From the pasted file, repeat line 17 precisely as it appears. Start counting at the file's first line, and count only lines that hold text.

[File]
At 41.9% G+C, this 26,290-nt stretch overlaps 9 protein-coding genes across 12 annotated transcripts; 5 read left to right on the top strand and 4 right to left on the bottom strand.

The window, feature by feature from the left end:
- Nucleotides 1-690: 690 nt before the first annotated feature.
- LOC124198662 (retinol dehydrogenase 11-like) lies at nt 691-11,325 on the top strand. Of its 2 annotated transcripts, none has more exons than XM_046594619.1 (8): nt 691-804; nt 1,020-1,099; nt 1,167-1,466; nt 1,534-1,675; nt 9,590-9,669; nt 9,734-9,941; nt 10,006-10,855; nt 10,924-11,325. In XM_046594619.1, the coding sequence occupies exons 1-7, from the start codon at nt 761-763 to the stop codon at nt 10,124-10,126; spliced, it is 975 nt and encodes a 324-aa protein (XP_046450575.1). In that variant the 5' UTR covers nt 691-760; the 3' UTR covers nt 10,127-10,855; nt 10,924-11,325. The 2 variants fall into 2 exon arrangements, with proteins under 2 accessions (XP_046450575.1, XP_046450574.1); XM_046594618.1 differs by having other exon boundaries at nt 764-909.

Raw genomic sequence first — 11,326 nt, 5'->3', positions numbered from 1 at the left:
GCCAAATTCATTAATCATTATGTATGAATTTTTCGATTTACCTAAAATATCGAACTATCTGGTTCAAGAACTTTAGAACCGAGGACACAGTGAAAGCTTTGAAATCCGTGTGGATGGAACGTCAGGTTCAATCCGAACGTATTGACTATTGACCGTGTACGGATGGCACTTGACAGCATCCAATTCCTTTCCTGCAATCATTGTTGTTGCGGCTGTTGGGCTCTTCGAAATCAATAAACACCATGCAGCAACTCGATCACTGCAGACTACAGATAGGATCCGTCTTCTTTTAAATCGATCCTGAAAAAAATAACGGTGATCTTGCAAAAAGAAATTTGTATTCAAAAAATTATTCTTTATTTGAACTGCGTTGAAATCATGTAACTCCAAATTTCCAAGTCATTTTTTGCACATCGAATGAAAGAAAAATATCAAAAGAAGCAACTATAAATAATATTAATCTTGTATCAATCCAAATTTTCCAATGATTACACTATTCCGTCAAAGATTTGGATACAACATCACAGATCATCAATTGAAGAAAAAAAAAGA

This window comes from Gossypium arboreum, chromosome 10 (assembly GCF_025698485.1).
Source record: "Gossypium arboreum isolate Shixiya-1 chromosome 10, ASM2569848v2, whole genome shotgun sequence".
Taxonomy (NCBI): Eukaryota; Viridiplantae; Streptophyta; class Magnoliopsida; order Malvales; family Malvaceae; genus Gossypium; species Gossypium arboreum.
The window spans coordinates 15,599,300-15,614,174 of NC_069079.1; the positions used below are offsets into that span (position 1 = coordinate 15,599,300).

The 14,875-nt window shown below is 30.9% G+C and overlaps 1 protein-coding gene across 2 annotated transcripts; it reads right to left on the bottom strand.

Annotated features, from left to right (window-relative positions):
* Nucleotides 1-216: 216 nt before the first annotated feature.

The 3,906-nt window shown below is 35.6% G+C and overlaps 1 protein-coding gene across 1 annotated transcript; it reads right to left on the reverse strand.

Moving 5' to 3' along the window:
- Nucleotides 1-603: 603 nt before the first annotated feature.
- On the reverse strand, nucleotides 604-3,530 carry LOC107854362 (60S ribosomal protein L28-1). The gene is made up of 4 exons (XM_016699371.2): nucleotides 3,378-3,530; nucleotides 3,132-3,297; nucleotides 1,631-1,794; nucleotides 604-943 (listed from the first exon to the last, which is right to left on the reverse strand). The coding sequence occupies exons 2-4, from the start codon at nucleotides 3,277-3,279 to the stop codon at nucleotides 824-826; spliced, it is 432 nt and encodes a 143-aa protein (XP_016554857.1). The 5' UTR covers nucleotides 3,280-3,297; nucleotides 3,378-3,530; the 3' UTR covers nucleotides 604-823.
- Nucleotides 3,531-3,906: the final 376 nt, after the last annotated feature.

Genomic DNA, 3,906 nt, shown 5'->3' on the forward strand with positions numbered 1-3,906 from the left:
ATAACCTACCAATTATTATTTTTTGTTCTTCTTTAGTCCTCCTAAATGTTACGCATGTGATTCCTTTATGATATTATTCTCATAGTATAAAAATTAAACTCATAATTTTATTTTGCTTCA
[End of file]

- On the reverse strand, nucleotides 604-3,530 carry LOC107854362 (60S ribosomal protein L28-1). The gene is made up of 4 exons (XM_016699371.2): nucleotides 3,378-3,530; nucleotides 3,132-3,297; nucleotides 1,631-1,794; nucleotides 604-943 (listed from the first exon to the last, which is right to left on the reverse strand). The coding sequence occupies exons 2-4, from the start codon at nucleotides 3,277-3,279 to the stop codon at nucleotides 824-826; spliced, it is 432 nt and encodes a 143-aa protein (XP_016554857.1). The 5' UTR covers nucleotides 3,280-3,297; nucleotides 3,378-3,530; the 3' UTR covers nucleotides 604-823.